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NIST 2.0 compliance
01 May 2024

NIST 2.0 framework – what’s new and how can it help you?

NIST 2.0 framework – what’s new and how can it help you?

The NIST Cybersecurity Framework (CSF) helps organizations manage and reduce cybersecurity risks – whatever their size or security sophistication. Created in 2014, the guidelines have been seriously shaken up this year. NIST 2.0 streamlines the core framework document but adds lots of invaluable resources on the NIST website – including implementation examples, quick-start guides and new mappings. 

However, by far the biggest change is the addition of a new function: GOVERN. This focuses on how companies can establish, communicate and monitor their cybersecurity risk management strategy, expectations, and policy.

Let’s break it down into more manageable parts to understand what it really means for your organization. 

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  1. Understanding & assessing your cybersecurity needs

This means working out exactly what risks you’re facing. You’ll need to discuss your current and predicted risk environment and decide how much risk you’re willing to accept. It’s a good idea to get input from across the organization and draw inspiration from – or build on – what worked well in the past. 


  1. Developing your cybersecurity risk strategy

Your strategy will be based on your specific cybersecurity objectives, risk environment, and all the lessons you’ve learned. It’s important to manage, update, and discuss the strategy regularly and set clear roles and responsibilities.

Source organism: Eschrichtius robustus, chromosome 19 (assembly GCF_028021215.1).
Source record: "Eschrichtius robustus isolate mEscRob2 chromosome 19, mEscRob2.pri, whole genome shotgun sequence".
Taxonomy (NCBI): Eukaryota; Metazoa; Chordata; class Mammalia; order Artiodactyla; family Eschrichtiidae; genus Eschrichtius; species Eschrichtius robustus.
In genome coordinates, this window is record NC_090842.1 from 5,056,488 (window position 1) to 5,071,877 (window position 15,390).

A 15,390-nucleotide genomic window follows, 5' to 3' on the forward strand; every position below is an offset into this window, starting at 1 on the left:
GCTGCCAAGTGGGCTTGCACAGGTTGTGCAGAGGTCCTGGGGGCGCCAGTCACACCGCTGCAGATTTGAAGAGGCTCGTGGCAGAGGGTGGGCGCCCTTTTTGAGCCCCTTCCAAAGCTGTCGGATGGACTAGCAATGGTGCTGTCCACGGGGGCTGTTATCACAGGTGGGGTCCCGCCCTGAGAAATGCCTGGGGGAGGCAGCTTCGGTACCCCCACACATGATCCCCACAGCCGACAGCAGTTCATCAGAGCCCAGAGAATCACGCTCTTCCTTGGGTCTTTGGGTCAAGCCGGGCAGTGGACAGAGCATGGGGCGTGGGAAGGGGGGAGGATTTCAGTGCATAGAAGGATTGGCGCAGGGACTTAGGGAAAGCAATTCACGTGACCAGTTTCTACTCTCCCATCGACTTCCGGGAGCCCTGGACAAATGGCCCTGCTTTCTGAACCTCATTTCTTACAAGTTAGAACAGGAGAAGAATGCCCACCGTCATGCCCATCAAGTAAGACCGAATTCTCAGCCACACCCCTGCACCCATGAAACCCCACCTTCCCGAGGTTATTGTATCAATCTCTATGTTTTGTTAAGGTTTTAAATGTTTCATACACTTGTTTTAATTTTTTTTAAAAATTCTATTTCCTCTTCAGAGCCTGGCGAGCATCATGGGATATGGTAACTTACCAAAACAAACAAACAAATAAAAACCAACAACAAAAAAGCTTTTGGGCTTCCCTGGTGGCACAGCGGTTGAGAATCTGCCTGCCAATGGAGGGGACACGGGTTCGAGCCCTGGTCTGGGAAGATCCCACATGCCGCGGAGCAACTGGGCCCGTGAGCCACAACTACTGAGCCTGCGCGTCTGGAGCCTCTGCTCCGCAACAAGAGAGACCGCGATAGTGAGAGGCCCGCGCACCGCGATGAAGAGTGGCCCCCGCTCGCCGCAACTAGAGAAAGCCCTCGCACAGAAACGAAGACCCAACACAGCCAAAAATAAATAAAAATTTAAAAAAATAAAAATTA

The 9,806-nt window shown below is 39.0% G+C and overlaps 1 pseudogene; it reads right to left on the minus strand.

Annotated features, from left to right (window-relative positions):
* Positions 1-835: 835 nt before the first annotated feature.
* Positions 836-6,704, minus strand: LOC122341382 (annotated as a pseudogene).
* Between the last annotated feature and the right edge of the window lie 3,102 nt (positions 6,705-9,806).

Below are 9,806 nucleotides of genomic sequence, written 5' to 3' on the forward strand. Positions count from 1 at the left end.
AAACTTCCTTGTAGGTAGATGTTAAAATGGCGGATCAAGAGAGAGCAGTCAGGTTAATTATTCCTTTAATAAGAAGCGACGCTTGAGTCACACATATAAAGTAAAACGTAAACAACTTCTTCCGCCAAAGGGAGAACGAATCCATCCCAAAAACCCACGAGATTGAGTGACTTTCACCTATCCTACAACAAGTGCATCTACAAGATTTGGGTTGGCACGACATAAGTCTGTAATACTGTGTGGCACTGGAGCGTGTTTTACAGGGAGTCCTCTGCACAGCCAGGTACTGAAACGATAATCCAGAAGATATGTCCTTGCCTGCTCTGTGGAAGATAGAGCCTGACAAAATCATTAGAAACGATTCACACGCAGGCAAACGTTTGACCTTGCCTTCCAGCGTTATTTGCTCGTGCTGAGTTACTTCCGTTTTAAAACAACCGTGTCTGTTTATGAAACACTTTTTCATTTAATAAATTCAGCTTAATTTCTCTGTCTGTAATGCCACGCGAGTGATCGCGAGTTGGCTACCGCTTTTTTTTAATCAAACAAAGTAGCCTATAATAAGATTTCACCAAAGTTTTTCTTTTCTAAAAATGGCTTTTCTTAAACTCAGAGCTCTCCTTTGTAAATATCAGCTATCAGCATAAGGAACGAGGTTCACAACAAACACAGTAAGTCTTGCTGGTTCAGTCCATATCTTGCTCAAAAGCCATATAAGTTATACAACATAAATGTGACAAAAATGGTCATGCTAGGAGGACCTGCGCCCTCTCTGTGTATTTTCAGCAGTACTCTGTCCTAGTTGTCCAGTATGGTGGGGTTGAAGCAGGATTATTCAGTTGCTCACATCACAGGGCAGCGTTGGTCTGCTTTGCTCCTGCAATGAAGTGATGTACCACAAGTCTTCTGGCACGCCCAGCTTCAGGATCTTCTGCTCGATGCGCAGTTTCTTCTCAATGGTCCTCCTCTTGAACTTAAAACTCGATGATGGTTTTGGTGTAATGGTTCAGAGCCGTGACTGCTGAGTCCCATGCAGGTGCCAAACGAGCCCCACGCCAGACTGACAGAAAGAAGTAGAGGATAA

1. Establishing risk management policies

Make sure your policies take all your different obligations in account – from legal to regulatory and contractual. They should be organization-wide, repeatable, and recurring, as well as aligned with your current cybersecurity threat environment, risks and objectives. Get the policies approved by management and embed them in company culture.


  1. Shaping and sharing organizational cybersecurity practices 

As the practical application of your risk management strategy, your practices need to be simple and known to everyone. Make sure they are documented and can be easily updated based on feedback or changes.


  1. Acing your cybersecurity supply chain risk management 

Set a clear strategy, policy, roles and responsibilities – don’t forget suppliers, customers, and partners. Add requirements into contracts.


  1. Keeping an eye on risk: continuous oversight & checkpoints

Monitor and analyze risks continuously – just as you would in finance. By leveraging the principles in the Cybersecurity Framework (CSF) 2.0, you can reduce risk and improve security, making your organization more resilient in the face of evolving cyber threats.


Maximizing potential, minimizing risk

To make the most of CSF 2.0, our consultants provide customized support to address your unique security challenges. Using our NIST Cybersecurity Framework (CSF) 2.0 assessment, you can measure your current level of maturity and identify the right target level. Our CSF 2.0 offering facilitates the seamless integration of cybersecurity strategies into broader risk management frameworks, so you can confidently navigate in a fast-changing, multi-faceted digital landscape. 
Looking to implement or optimize CSF principles? Keen to adopt an approach that focuses on collaboration, flexibility and adaptability? 
Reach out to our team to find out more